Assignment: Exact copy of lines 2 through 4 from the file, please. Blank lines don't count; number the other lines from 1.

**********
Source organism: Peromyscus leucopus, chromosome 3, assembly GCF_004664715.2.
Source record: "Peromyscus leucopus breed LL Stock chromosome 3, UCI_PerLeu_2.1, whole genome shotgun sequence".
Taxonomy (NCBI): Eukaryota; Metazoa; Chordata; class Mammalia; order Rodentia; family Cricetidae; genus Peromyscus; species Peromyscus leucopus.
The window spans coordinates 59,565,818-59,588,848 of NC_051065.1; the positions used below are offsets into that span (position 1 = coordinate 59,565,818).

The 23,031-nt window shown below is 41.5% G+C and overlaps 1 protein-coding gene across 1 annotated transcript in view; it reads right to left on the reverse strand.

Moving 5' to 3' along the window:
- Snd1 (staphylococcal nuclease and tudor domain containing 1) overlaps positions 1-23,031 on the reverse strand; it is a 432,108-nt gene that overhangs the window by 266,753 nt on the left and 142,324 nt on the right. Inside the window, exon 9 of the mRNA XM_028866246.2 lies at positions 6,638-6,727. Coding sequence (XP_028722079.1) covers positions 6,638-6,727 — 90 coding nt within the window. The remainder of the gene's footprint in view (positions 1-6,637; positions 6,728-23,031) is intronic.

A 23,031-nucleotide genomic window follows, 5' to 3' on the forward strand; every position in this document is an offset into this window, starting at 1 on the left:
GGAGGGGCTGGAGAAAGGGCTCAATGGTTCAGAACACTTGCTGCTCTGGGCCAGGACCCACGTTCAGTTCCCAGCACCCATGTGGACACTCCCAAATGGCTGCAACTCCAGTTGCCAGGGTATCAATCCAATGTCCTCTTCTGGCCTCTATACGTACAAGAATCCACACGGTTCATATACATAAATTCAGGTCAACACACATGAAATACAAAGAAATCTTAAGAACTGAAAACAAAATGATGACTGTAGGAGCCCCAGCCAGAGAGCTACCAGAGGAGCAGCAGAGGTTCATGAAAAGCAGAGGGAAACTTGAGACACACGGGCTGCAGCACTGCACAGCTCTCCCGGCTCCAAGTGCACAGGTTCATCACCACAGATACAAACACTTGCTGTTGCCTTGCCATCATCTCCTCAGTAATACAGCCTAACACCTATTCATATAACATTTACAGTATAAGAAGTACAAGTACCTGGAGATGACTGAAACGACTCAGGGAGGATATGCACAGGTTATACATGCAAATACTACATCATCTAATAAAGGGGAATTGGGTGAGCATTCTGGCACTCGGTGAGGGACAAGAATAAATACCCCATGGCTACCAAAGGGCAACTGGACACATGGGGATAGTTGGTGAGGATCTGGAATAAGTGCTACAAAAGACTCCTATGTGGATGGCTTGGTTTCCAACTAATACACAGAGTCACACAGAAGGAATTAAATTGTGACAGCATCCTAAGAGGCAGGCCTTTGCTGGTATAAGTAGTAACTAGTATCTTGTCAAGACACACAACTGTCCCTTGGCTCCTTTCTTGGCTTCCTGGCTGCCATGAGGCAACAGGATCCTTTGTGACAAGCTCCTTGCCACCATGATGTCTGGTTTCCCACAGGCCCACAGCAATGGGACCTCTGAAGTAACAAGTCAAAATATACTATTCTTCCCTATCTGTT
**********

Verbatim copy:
Source record: "Peromyscus leucopus breed LL Stock chromosome 3, UCI_PerLeu_2.1, whole genome shotgun sequence".
Taxonomy (NCBI): Eukaryota; Metazoa; Chordata; class Mammalia; order Rodentia; family Cricetidae; genus Peromyscus; species Peromyscus leucopus.
The window spans coordinates 59,565,818-59,588,848 of NC_051065.1; the positions used below are offsets into that span (position 1 = coordinate 59,565,818).